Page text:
Animator Focus: Howard Gray
last updated 31 August 2022
Howard Gray pursued Art throughout school but, after much deliberation, he decided to pursue a career in science; completing a BSc in Zoology and then a PhD in Arabian bottlenose dolphin genetics! This research took Howard to Oman where he worked with a team studying the amazing diversity of marine life in the Arabian region.
Now a doctor in genetics, Howard has returned to his dream career of becoming an illustrator. Howard’s work is predominantly digital, but invariably starts by putting pencil to paper. He works in Adobe Photoshop, for the most part, but is also comfortable in Illustrator. He loves to play around with textures and often incorporates watercolour washes or photos from his personal library.
We caught up with Howard to learn all about his approach to animation projects.
Talk us through your creative process. How do you approach an animation brief?
I’m an illustrator, but I’m always thinking about how I might bring my illustrations to life. I’m not trained as an animator, or an illustrator for that matter, and all my creative skills are largely self-taught through experimenting with various mediums and digital software packages but I see this as a good thing. I don’t stick to a process too much but look to the end result, what I want something to look like, and then work backwards from there to see how I might achieve the desired effect.
Setsuko and the Song of the Sea Book Trailer
Your work is aesthetically unique to you, how do you approach transposing your style from illustration to animation?
When the goal is to bring illustrations to life, I like to use as much of the original illustration work as I can to stay true to it (rather than generate new content). This usually involves cutting and sticking some artwork and “rigging” it in some way (basically, making a digital puppet out of it).
Sometimes frame-by-frame animation is called for to achieve something, but this can take a lot of time so I try to limit this to small elements where I can. Frame-by-frame animation usually calls for a different style to the one I illustrate in, as it needs to be simplified. But my illustration (and animation) work is constantly evolving as I get better at what I do… everyday’s a school day!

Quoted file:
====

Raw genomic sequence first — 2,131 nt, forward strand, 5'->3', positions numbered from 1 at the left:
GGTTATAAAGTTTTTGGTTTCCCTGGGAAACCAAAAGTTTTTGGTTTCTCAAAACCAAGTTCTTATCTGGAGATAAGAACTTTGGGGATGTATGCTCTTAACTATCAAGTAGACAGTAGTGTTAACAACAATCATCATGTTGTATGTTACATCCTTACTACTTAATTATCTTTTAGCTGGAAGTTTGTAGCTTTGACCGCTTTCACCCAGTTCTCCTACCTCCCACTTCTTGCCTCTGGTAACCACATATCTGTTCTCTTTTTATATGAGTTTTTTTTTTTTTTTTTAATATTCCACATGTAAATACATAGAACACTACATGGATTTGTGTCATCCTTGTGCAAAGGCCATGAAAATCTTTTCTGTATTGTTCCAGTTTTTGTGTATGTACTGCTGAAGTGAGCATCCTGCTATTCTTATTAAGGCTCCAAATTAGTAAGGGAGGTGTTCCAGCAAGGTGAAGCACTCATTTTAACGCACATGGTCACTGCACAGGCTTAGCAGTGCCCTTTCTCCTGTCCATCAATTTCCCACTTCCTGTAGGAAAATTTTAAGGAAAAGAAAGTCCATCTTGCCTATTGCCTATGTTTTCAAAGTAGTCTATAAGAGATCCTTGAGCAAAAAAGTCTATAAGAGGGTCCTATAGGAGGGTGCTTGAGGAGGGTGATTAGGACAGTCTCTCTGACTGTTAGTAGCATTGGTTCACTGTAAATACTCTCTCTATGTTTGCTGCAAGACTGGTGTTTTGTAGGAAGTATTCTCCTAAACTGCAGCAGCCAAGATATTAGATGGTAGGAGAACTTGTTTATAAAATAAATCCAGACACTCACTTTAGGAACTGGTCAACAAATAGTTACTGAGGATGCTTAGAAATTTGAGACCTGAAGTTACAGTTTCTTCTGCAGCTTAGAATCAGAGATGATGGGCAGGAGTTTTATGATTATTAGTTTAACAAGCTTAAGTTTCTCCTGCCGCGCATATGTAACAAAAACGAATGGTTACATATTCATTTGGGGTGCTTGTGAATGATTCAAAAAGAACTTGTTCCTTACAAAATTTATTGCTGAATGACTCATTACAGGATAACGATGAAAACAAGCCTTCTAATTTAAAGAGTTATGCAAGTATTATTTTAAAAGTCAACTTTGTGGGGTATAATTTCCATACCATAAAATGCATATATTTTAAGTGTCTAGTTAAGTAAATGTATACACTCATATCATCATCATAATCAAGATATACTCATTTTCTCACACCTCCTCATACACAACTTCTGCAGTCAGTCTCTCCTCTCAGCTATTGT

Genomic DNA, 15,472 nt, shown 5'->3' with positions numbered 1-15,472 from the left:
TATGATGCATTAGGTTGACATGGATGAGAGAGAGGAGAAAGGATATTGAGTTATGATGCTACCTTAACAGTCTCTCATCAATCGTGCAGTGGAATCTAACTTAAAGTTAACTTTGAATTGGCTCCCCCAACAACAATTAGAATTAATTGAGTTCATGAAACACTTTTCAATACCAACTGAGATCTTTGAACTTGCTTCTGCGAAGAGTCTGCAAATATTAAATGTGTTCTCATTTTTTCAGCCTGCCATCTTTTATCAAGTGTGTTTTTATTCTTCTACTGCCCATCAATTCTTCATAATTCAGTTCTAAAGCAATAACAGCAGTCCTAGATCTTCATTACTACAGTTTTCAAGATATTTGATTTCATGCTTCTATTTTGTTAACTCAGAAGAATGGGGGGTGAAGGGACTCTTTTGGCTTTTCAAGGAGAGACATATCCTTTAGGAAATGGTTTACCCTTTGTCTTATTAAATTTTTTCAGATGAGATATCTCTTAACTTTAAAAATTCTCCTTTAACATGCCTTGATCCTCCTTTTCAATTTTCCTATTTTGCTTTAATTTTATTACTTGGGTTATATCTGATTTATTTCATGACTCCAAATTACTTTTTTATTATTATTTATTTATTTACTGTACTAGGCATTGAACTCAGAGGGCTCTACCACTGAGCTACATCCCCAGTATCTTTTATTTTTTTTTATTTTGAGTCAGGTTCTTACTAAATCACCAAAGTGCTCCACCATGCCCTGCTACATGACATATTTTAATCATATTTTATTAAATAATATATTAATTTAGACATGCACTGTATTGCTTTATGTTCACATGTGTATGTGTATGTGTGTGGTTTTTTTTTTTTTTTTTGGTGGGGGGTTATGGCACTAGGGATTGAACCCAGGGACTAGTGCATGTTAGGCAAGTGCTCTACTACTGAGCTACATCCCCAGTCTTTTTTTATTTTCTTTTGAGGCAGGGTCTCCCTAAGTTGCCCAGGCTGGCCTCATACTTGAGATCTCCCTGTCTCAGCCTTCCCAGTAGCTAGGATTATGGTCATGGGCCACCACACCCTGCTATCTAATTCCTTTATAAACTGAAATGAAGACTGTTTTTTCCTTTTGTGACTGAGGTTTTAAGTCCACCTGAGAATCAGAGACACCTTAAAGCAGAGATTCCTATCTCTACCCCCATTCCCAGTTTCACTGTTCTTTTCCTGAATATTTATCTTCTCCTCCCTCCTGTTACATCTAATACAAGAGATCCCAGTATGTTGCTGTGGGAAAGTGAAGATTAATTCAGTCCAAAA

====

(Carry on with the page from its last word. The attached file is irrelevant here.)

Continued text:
Max the Dog
Who/What have been your key influences as an animator?
I’ve always been fascinated with animation and animated films. My family worked abroad when I was a kid, so when we watched TV it was only the films we carried around with us that we could watch. This meant my siblings and I would watch Disney films over and over again to the point we could re-enact scenes.
We were always excited about what the latest animated films were … but not just those coming from Disney! We quickly became aware of various animation studios. As I got older, I took an interest in how things were done too, and I still get excited about animation in all it’s forms. I often catch myself being more engrossed in animated films or cartoons than my kids… enjoying the stories, but also always thinking, ‘how did they do that?’.
How did you begin animation? What was the spark of inspiration?
Although I was always fascinated with animation, I never really considered it being a skill within my grasp… sticking to drawing and painting. When I was at school, animation was never mentioned as a string to an artist’s bow. I think my first encounter came from stumbling across a feature in Photoshop that allows you to create a short animation by flicking layers on and off in a sequence.
I created a very sketchy (and by that I mean bad) GIF from one of my early illustrations of an elephant moving it’s trunk. After that, I remember playing around in Adobe Flash for a bit but never much enjoyed the way you generated artwork in that package… being more familiar with Photoshop and all the features and freedoms it has to offer. I still use Photoshop in my animation work today.
One of my first semi-serious attempts at animation within my illustration career was of a Picture Book character, a dog called Maximus in the book Danny and the Dream Dog, written by the fantastic Fiona Barker and illustrated by me, published by Tiny Tree. It was a simple walk cycle, but I was kind of pleased with how it turned out.
After that, I did a picture book trailer for our second collaboration, Setsuko and the Song of the Sea. This animation was a labour of love and I used about four different software packages (all doing different things) to generate the final animation you see.
What’s your favourite part of the animation process?
I would probably say seeing the end result. Animating something frame-by-frame can be an arduous process and difficult to see what something will look like when finished. But when you press ‘play’ and see something move and come to life, that’s when it all becomes worth it.
To an up-and-coming animator, what’s one piece of advice you would give?
I would say, have a play with whatever tools you can and go for it! There are open-source packages and free teaching resources out there so you need not necessarily spend the money to have a go. Keep it simple to start with, like a walk cycle or other small movement. These are great for social media too!
What would be your dream animation brief?
Something relatively short that involved animals would be my dream brief right now!